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White mustard is similar to its Red and Green mustard counterparts in its flavor and growing cycles, but is set apart by a thick, longitudinally ribbed white stem. Its broad deeply veined leaves are somewhat more smooth and variegated with white and pale green. The flavor of White mustard leaves is robust and peppery, but slightly milder than that of the red and green varieties. Its texture is both tender and succulent when young, but later becomes more fibrous with maturity.
White mustard greens are available year-round with peak season in spring.
White mustard greens are a variety of Brassica juncea, and a member of the Brassica family along with arugula, radishes and turnips. Sometimes referred to as Chinese mustard greens, they have a similar appearance to Yu Choy or Gai Choy leaves and may be used interchangeably. This leafy vegetable should not be confused with Sinapis alba, a completely different genus of mustard plants that is responsible for seed production used in making the eponymous condiment.
White mustard greens are rich in vitamins A, B, C and K, as well as anti-cancer compounds, including antioxidants, anti-inflammatory and natural detoxifying properties.
White mustard greens can be used in both cooked and raw preparations, depending upon their maturity. They are commonly implemented as a young salad green when still tender and mild. As a large leaf, they are best braised, stir fried or steamed. Mustard greens pair well with rich meats such as pork, lamb and smoked sausages, creamy sauces, aged and melting cheeses, apples, peaches, cucumbers, citrus, vinegars, especially apple cider and rice, nuts like pistachios and hazelnuts, herbs and spices including cumin, cilantro, dill, garlic, fennel and coriander.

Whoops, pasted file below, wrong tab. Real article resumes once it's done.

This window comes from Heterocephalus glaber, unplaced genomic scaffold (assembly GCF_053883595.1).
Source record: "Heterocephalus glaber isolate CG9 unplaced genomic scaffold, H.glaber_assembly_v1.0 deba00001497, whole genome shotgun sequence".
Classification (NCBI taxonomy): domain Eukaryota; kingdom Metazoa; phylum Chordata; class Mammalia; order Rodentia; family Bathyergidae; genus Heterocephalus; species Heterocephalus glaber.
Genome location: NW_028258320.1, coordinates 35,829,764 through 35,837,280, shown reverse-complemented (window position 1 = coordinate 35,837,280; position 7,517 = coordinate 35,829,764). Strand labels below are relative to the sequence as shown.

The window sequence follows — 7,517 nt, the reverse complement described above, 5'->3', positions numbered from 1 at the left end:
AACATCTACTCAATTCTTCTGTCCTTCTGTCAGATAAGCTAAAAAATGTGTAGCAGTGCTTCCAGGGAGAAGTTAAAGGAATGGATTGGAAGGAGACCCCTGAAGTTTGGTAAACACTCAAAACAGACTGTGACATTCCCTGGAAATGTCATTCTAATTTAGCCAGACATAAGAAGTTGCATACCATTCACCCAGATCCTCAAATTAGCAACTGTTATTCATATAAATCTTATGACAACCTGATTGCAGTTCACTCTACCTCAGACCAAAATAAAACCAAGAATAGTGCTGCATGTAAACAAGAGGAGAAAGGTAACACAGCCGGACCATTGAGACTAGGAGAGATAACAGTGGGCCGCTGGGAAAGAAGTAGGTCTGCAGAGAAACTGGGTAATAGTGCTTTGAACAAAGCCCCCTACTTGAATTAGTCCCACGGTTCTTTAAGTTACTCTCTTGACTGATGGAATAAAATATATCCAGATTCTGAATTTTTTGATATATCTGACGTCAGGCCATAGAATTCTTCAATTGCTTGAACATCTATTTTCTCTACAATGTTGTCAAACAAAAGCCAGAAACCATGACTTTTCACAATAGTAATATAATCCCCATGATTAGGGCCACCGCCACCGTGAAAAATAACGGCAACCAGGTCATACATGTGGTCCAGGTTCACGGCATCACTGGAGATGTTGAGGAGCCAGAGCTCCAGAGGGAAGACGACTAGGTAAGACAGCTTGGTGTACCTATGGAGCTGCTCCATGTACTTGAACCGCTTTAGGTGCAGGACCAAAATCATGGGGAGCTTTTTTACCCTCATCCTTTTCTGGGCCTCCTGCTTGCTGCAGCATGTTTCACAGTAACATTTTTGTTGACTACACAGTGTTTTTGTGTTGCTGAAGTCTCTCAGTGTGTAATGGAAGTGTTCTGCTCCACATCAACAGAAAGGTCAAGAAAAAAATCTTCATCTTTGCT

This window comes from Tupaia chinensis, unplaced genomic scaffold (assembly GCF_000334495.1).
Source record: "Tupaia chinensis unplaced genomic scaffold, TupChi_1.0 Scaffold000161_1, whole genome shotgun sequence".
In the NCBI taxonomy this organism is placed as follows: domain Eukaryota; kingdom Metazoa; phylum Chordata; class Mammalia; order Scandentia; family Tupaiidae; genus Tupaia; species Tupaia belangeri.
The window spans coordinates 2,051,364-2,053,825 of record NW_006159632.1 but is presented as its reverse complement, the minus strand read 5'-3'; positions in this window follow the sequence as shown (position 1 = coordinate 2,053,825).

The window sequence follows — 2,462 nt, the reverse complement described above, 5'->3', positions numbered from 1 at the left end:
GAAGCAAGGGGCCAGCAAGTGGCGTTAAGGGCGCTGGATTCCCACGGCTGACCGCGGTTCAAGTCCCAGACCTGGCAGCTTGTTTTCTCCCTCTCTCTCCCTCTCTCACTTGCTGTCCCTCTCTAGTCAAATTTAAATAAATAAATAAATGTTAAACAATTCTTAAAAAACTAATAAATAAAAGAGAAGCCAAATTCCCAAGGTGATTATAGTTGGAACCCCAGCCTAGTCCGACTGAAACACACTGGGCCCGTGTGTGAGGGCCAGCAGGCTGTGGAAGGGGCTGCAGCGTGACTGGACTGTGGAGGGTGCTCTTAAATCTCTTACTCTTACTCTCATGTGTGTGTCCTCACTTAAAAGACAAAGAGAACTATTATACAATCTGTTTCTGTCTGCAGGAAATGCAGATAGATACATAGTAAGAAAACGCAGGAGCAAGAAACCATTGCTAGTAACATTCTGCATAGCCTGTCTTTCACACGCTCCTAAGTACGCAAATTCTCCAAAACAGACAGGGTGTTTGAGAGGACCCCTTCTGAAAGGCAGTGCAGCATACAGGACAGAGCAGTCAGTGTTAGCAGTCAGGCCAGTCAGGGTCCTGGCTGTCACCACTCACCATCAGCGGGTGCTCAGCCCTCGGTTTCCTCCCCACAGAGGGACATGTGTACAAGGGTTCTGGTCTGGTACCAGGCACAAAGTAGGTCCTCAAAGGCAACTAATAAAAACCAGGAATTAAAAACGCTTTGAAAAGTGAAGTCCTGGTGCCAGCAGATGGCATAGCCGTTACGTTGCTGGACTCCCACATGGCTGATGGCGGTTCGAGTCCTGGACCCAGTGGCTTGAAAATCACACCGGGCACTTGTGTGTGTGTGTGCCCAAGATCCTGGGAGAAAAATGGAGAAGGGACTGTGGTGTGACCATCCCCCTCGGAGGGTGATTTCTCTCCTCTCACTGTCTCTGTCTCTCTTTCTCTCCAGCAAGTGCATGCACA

Mustard plants contain volatile oils which have strong antimicrobial (bacteria and fungi) properties. These properties make mustard greens a choice cover crop to plant as an organic pesticide for weeds and soil born-pathogens.
Mustard greens are native to India. The first varietal differentiation of mustard greens was cultivated in China near Sichuan. White mustard greens have been naturalized throughout the northern hemisphere from Japan to Europe to South and North America. Though very tolerable of a variety of climate and soil conditions, they prefer rich organic nutrient-dense soils, full sun and cool temperatures for efficient and fast growth.
Recipes that include White Mustard. One is easiest, three is harder.
|Spark Recipes||Southern Mustard Greens|